A version of the legend of Ponnu Muthappan is narrated here: The King of Ancharamana (Ayyankara Vazhunnor) of Eruvessi village and his wife, Padikutty Amma, had no offsprings. Padikutty was an ardent devotee of Shiva and when she found a baby floating in a basket of flowers in the river water when she was coming back after a bath in the river, she took it as the blessing of Lord Shiva, and so was her husband. The child grew up and in his boyhood, he was always for the benefit of downtrodden and poor people. However, to the agony of his family he practiced hunting, and also started eating flesh, which was not allowed for a Naduvazhi. Unable to bear the indictments from his family, the boy decided to leave home. When his mother attempted to stop him, he looked at her in fury and appeared in his original godly figure before the parent. She bowed down before her son. Nonetheless, she requested him to cover his eyes with a Poikannu, a type of shield for the eyes, since she was afraid that such a fiery look on another occasion may cause to emanate the cosmic force, Shakti, that could change the entire world. Wearing a shield on his eyes, he left the family, and passed through various villages in Malabar, such as Kunnathurpadi, Puralimala, Padavil, Thillenkeri, Kannapuram, Parassinikadavu and Valluvankadav.
The legend relates Muthappan with a tribal family for the divine boy started being called as "Muthappan". Accordingly, when he reached a village called Kunnathurpadi, he got a tribalman, Chantan as his friend. One day, when he saw Chantan tapping toddy from Palm tree the boy asked for it but was denied. All of sudden, Chantan was cursed and became a stone. His wife prayed and offered to perform the rituals, Oottu, Tiruvappana and Amruthakalasam, to propitiate the boy in the month of Dhanu. The boy relented and gave her husband back. The Chantan family started to conduct pooja to propitiate the boy and they called him in the name: "Muthappan".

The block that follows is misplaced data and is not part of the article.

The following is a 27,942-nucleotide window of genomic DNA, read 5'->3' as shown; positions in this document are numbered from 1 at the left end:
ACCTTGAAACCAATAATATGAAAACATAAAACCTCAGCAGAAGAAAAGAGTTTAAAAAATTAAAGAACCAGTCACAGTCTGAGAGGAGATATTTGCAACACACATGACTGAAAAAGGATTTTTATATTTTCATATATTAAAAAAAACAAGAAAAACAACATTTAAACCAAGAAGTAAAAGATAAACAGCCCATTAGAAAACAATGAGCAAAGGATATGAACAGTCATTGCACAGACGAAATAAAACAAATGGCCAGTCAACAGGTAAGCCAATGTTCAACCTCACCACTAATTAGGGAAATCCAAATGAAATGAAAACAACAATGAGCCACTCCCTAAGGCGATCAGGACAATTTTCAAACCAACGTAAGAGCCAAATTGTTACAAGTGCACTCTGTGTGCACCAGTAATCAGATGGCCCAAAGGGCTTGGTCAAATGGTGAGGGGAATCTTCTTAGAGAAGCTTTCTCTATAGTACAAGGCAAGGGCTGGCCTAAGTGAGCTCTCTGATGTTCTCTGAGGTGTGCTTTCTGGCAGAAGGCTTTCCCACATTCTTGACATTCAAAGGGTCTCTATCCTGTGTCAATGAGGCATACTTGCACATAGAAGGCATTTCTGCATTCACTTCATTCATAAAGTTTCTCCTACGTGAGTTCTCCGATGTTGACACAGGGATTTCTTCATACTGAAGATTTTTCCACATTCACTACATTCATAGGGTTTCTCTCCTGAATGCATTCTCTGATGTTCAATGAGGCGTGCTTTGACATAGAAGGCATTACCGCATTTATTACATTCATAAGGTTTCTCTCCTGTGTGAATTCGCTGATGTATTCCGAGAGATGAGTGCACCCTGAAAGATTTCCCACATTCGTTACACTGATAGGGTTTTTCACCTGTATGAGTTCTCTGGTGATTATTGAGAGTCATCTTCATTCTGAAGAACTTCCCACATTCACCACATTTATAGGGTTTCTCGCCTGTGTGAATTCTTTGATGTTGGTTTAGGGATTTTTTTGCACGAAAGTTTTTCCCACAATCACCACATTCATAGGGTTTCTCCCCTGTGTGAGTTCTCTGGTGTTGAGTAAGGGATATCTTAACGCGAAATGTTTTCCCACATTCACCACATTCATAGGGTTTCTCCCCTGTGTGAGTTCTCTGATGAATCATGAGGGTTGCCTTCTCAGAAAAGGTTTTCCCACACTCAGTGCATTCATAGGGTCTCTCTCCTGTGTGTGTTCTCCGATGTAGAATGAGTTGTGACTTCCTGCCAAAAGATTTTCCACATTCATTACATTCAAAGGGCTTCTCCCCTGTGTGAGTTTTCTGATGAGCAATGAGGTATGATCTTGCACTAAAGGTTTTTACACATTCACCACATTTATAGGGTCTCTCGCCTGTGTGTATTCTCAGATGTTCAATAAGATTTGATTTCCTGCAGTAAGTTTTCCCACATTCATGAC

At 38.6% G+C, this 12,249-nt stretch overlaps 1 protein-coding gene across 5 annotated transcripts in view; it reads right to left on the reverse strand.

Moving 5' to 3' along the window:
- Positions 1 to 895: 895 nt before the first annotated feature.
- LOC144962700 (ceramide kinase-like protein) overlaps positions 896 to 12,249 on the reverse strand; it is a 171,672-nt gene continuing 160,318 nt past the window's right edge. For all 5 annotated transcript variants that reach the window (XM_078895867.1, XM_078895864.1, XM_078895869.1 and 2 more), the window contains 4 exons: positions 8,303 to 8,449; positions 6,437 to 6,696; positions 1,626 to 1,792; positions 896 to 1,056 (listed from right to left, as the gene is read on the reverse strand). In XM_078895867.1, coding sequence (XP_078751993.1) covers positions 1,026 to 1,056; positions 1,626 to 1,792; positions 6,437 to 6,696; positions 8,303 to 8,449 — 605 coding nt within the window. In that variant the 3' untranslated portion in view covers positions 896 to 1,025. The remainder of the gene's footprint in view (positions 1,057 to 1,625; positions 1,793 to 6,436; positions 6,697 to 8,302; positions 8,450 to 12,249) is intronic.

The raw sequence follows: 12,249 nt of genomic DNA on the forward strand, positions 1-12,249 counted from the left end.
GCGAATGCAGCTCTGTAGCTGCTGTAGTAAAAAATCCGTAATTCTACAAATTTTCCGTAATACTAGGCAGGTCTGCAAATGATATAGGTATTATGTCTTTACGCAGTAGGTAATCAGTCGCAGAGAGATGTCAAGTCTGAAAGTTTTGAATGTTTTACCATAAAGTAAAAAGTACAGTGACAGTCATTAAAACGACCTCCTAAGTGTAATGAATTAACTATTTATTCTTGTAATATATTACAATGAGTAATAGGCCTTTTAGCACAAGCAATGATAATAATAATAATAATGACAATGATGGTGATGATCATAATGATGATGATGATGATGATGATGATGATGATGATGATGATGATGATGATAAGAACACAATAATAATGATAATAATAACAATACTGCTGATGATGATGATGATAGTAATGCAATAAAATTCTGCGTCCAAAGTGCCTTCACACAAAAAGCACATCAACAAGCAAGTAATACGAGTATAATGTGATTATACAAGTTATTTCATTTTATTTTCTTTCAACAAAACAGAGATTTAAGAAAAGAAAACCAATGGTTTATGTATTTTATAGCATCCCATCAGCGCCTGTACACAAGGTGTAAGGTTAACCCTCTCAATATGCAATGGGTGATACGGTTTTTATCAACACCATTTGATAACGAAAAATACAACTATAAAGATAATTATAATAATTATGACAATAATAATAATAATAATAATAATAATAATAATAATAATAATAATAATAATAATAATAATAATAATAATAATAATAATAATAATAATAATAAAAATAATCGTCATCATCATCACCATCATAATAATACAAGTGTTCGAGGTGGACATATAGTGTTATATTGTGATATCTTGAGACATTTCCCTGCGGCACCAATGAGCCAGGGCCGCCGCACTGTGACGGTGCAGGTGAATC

However, according to another version of the legend Muthappan climbed the coconut tree and emptied the toddy jar in the absence of Chantan. When Chantan returned and saw Muthappan holding the jar, he was provoked and defied the latter. It was at this instant, Chantan was cursed.
The legend also describes a dog which always followed Muthappan throughout his journey. Hence, in the temple of Muthappan, dogs are considered divine and the temple entrance has an idol of dog, at both sides.
Rituals and festivalsEdit
The ritualistic enactment of both the minimal and maxima versions of Sree Muthappan, Thiruvappana and Vellattam, is performed daily in the early morning and in the evening. Puthari Thiruvappana festival, conducted on 16 Vrichikam (this Malayalam day corresponds to 1 or 2 December), is the first Thiruvappana of the temple year. It is associated with the harvesting season of the region. The last Thiruvappana of the temple year is on 30 Kanni every year.
A view of Valapattanam river from Parassinikkadavu Bridge.
- "Temples under Malabar Devaswam Board, Division : Thalassery" (PDF). Malabar Devaswam Board. Retrieved 10 August 2013.
- A. Sreedhara Menon (1982). The Legacy of Kerala. Department of Public Relations, Government of Kerala. pp. 25–. ISBN 978-81-264-2157-2. Retrieved 25 August 2012.
- Official website of Kannur
- "Muthappan festival". The Hindu. 24 January 2012. Retrieved 27 August 2012.
- "About Muthappan". Railway Muthappan. Retrieved 27 August 2012.
- A Sreedhara Menon (2008). Cultural Heritage of Kerala. D C Books. p. 42. ISBN 978-81-264-1903-6. Retrieved 25 August 2012.
- "Muthappan". Global Openness Community. Retrieved 25 August 2012.
- "Rituals". Temple website. Retrieved 27 August 2012.